My quote was this:
                Originally posted by Nick the Noodle View Post
                What is a MBT (or Universal tank) and what are its roles?
                The Universal tank combines the infantry and cruiser tank roles. It is a tank that can facilitate a successful assault, and then also has the necessary operational mobility to act in an AD role immediately. The Universal tank is therefore primarily an offensive weapon. The MBT is essentially a heavy tank with mobility and reliability. As its name describes, it can carry out any medium or heavy role.
                Although I said the MBT is essentially a heavy tank, I completely agree it evolved from the medium. Notice we come to the same conclusion although by different means, but with surprisingly similar language. .

                As I said earlier, I don't think a MBT was possible in WW2, except perhaps very early on. A reliable engine and transmission to power a 40 ton tank at a decent speed had not quite come to fruition, and you need a tank of that weight to have enough armour for the break in role. However, it cannot be much heavier due to the limits of bridging equipment. For the US, they also had the constraints of shipping and crane capacities to transport the tanks.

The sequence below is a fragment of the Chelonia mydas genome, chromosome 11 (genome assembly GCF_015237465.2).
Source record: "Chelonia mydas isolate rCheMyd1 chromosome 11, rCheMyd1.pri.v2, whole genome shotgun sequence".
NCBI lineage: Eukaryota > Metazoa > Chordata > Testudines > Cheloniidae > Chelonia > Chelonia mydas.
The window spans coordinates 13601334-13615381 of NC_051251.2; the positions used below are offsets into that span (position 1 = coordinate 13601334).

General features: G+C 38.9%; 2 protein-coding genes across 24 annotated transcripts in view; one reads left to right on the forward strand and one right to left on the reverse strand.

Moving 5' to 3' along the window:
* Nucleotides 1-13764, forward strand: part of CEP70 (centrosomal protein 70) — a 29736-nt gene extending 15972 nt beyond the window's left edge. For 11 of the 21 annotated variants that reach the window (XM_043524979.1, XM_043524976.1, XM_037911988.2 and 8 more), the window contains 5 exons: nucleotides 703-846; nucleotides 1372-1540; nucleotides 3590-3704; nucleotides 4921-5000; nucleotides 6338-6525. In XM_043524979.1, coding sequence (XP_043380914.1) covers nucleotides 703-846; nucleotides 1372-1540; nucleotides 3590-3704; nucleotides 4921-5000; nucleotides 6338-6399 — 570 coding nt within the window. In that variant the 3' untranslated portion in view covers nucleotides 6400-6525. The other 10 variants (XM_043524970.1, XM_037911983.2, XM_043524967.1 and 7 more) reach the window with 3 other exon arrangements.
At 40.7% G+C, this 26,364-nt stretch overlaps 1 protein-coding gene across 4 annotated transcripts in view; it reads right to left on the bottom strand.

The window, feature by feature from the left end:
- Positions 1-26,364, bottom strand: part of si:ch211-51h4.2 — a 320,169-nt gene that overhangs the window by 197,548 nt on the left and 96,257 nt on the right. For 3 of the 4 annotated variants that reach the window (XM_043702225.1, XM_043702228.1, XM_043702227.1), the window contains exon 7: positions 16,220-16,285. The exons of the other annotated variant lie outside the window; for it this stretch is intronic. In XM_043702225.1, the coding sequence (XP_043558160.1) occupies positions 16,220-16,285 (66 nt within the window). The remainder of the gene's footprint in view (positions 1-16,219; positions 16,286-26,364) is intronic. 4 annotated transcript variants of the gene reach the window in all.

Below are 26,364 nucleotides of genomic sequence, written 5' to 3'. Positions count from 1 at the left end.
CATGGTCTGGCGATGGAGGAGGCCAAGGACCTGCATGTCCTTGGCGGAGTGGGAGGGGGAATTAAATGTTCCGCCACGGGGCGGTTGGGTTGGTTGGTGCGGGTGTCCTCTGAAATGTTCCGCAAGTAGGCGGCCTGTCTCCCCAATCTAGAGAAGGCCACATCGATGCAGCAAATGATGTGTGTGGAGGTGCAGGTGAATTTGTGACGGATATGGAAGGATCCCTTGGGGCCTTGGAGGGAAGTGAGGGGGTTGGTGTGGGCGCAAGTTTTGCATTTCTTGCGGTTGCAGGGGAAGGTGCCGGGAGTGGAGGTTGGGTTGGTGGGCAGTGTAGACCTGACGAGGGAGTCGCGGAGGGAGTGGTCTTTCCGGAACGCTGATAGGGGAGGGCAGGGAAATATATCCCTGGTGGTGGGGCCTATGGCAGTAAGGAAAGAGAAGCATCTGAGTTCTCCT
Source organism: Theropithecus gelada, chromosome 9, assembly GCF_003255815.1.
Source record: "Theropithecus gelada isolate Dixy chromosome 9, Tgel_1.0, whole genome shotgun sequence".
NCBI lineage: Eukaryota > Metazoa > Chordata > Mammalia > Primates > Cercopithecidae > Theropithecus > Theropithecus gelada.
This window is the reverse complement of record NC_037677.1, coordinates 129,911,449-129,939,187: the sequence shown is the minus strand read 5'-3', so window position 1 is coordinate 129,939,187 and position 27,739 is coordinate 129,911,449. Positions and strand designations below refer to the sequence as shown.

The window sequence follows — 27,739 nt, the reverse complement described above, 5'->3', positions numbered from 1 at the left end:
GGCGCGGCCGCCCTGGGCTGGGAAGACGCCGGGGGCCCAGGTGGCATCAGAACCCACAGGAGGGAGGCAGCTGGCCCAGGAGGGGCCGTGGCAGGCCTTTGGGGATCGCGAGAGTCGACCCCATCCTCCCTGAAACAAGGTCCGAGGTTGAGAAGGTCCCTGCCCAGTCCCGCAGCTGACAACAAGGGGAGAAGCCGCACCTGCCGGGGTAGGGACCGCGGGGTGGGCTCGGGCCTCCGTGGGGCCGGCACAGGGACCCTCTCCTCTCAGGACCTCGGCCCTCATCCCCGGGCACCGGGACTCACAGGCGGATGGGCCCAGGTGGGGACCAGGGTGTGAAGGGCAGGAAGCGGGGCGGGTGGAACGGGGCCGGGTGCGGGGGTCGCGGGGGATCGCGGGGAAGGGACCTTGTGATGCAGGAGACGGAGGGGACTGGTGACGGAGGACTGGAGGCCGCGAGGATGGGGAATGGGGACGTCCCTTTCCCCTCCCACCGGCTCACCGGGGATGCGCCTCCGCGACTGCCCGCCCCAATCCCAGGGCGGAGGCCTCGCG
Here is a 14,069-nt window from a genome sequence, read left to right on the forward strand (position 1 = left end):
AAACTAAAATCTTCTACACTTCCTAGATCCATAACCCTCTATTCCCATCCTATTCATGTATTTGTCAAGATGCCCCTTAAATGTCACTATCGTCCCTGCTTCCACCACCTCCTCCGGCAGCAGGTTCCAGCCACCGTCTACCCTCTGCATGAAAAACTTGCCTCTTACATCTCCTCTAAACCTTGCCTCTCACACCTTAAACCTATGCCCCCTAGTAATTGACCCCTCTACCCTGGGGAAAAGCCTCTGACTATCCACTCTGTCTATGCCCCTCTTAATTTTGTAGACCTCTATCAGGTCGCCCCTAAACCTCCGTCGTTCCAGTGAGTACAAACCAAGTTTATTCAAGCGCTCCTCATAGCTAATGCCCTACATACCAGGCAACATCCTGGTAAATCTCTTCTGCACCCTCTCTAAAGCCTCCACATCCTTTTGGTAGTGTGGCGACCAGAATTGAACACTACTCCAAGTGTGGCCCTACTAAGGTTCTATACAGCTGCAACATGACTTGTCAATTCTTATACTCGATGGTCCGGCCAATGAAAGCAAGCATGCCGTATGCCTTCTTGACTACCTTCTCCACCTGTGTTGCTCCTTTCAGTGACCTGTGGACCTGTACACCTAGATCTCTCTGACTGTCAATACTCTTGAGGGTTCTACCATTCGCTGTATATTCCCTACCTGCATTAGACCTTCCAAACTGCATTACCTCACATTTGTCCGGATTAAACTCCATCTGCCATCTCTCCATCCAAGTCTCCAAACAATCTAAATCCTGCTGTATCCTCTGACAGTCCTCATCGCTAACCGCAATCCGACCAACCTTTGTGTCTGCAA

How to Talk to a Climate Skeptic: http://grist.org/series/skeptics/
                Global Warming & Climate Change Myths: https://www.skepticalscience.com/argument.php

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                • #53
                  Originally posted by Nick the Noodle View Post

                  My quote was this:
                  Although I said the MBT is essentially a heavy tank, I completely agree it evolved from the medium. Notice we come to the same conclusion although by different means, but with surprisingly similar language. .

                  As I said earlier, I don't think a MBT was possible in WW2, except perhaps very early on. A reliable engine and transmission to power a 40 ton tank at a decent speed had not quite come to fruition, and you need a tank of that weight to have enough armour for the break in role. However, it cannot be much heavier due to the limits of bridging equipment. For the US, they also had the constraints of shipping and crane capacities to transport the tanks.
                  Fair enough.
                  "Chatfield, there seems to be something wrong with our bloody ships today!"